The words we use always tend to be too narrow, too limited, and the words of one language are far too limited to capture all we might want to say.  We can come back from Yosemite or from visiting a grove of red wood trees or from a trip to Alaska or Africa and find ourselves saying, “I don’t know how to describe it.  Words can’t do it justice.” Sometimes it’s our own inability to find words but sometimes there just aren’t any words. Sometimes other languages have words that don’t exist in English. The French have words for some things like “Coup d’etat” and “savoir faire” and for wine and food that don’t exist in English and so we lapse into French to express our meaning better. We learned about algebra from the Arabs and “amore” from the Italians. Theologians seem to need German to talk about zeitgeist and sitzimleiben and the numinous. They say that the Navajo language is better for discussing nuclear physics than European languages.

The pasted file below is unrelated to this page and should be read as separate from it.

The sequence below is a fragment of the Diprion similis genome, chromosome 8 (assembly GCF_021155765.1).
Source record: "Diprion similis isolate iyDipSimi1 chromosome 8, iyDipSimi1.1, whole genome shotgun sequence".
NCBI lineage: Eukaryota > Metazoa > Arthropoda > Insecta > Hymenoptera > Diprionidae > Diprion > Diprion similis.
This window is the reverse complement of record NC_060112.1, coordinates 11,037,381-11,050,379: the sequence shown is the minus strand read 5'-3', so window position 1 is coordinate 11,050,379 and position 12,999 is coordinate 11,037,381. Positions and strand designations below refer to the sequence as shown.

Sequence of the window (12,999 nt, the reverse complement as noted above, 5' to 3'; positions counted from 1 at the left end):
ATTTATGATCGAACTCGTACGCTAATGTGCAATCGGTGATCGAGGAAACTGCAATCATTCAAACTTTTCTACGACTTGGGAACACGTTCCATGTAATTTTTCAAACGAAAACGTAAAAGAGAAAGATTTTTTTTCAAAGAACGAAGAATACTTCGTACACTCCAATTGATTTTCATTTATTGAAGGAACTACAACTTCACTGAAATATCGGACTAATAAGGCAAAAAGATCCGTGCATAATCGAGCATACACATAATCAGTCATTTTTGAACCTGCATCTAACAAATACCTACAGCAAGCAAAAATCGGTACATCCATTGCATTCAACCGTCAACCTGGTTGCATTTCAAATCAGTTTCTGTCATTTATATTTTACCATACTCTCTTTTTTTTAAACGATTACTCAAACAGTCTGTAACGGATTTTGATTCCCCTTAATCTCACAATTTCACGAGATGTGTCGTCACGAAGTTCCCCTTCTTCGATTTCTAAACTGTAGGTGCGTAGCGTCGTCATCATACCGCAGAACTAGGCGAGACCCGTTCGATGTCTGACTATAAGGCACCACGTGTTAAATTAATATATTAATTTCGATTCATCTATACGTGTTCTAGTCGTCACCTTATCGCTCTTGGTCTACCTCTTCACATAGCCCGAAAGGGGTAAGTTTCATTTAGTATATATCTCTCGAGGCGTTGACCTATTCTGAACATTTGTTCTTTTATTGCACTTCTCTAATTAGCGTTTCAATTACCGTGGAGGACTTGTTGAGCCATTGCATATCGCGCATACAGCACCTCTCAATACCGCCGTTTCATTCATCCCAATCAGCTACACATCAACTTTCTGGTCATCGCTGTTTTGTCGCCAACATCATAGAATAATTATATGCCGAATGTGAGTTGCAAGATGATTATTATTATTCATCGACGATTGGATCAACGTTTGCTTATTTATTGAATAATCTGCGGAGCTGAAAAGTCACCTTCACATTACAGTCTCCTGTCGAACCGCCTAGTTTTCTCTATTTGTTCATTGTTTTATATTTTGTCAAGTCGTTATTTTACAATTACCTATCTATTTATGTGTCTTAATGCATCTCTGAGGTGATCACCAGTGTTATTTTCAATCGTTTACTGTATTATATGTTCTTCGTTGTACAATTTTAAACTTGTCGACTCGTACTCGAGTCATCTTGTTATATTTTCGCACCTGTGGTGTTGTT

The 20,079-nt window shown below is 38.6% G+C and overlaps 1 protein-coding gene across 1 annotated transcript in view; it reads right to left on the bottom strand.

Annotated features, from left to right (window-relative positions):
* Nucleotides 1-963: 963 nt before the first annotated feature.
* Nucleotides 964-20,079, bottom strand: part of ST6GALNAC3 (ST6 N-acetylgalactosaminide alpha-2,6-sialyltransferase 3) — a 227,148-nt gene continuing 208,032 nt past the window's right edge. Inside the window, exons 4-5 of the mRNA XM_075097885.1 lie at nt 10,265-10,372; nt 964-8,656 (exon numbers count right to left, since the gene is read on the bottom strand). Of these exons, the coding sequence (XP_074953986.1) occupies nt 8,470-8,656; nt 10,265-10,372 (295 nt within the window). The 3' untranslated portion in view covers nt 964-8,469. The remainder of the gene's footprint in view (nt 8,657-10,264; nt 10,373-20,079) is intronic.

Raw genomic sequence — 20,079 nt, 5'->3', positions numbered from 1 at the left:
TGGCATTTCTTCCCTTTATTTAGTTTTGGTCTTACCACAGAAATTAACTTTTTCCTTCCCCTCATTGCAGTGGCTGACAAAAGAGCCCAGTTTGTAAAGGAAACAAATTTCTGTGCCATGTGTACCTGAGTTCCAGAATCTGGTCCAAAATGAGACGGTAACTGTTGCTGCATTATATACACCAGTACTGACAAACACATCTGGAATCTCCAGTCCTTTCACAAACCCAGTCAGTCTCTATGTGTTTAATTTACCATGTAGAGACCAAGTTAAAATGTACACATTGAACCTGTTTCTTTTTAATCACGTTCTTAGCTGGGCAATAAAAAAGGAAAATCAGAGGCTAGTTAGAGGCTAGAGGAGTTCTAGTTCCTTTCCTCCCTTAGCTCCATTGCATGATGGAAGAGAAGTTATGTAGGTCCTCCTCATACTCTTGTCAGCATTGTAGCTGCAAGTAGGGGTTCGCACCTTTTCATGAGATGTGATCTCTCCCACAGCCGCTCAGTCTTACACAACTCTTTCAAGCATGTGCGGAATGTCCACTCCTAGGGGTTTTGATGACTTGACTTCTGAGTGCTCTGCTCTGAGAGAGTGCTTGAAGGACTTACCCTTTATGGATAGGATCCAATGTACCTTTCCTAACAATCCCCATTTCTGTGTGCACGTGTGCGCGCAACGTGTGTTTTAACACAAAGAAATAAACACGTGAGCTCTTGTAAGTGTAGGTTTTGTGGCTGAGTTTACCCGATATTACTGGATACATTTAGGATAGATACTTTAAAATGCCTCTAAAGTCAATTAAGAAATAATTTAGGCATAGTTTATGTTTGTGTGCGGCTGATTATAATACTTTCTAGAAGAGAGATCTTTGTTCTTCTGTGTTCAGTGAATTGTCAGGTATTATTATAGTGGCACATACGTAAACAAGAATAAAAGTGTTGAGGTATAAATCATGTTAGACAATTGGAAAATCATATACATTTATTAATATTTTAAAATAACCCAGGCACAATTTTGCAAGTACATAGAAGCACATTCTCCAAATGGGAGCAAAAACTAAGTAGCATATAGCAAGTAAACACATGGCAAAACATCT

So the multiplication of languages isn’t altogether negative. The existence of various languages broadens our ability to put labels on things and understand things in different ways. It would in some ways be a loss, a diminishment, if we all spoke the same language.  The first missionaries to any new language area will be frustrated to find that the people of that new area may have a word or words for God but don’t give it the meaning the Christian missionary wants to express.  But maybe the native language can say things that the missionaries need to know.